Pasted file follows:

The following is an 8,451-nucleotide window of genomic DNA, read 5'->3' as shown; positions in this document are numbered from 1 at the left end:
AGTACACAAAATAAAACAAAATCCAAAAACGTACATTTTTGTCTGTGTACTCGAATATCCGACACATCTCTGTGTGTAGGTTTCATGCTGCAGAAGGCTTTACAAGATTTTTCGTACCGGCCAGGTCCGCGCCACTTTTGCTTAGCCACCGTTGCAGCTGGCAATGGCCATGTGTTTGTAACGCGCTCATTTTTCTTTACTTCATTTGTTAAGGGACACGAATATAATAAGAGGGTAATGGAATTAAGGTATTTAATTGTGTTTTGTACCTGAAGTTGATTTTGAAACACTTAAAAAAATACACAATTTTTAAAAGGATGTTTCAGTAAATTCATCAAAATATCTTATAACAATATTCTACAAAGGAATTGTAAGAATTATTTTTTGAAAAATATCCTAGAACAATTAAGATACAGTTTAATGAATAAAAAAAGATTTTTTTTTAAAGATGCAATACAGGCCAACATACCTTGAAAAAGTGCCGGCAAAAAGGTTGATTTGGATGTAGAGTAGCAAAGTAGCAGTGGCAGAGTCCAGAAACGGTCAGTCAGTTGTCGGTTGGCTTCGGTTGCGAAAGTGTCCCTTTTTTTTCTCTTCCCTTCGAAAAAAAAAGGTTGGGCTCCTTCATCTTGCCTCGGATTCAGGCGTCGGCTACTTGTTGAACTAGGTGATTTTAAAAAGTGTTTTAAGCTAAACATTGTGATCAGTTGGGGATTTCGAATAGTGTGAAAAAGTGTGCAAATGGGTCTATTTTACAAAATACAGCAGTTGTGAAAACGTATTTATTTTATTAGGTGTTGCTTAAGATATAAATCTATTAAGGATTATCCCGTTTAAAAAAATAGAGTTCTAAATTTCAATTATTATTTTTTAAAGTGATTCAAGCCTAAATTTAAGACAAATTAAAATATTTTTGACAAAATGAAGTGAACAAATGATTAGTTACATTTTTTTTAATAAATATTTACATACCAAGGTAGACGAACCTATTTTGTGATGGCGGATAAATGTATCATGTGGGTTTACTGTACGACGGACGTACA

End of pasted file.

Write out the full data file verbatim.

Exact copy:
The following is an 8,451-nucleotide window of genomic DNA, read 5'->3' as shown; positions in this document are numbered from 1 at the left end:
AGTACACAAAATAAAACAAAATCCAAAAACGTACATTTTTGTCTGTGTACTCGAATATCCGACACATCTCTGTGTGTAGGTTTCATGCTGCAGAAGGCTTTACAAGATTTTTCGTACCGGCCAGGTCCGCGCCACTTTTGCTTAGCCACCGTTGCAGCTGGCAATGGCCATGTGTTTGTAACGCGCTCATTTTTCTTTACTTCATTTGTTAAGGGACACGAATATAATAAGAGGGTAATGGAATTAAGGTATTTAATTGTGTTTTGTACCTGAAGTTGATTTTGAAACACTTAAAAAAATACACAATTTTTAAAAGGATGTTTCAGTAAATTCATCAAAATATCTTATAACAATATTCTACAAAGGAATTGTAAGAATTATTTTTTGAAAAATATCCTAGAACAATTAAGATACAGTTTAATGAATAAAAAAAGATTTTTTTTTAAAGATGCAATACAGGCCAACATACCTTGAAAAAGTGCCGGCAAAAAGGTTGATTTGGATGTAGAGTAGCAAAGTAGCAGTGGCAGAGTCCAGAAACGGTCAGTCAGTTGTCGGTTGGCTTCGGTTGCGAAAGTGTCCCTTTTTTTTCTCTTCCCTTCGAAAAAAAAAGGTTGGGCTCCTTCATCTTGCCTCGGATTCAGGCGTCGGCTACTTGTTGAACTAGGTGATTTTAAAAAGTGTTTTAAGCTAAACATTGTGATCAGTTGGGGATTTCGAATAGTGTGAAAAAGTGTGCAAATGGGTCTATTTTACAAAATACAGCAGTTGTGAAAACGTATTTATTTTATTAGGTGTTGCTTAAGATATAAATCTATTAAGGATTATCCCGTTTAAAAAAATAGAGTTCTAAATTTCAATTATTATTTTTTAAAGTGATTCAAGCCTAAATTTAAGACAAATTAAAATATTTTTGACAAAATGAAGTGAACAAATGATTAGTTACATTTTTTTTAATAAATATTTACATACCAAGGTAGACGAACCTATTTTGTGATGGCGGATAAATGTATCATGTGGGTTTACTGTACGACGGACGTACA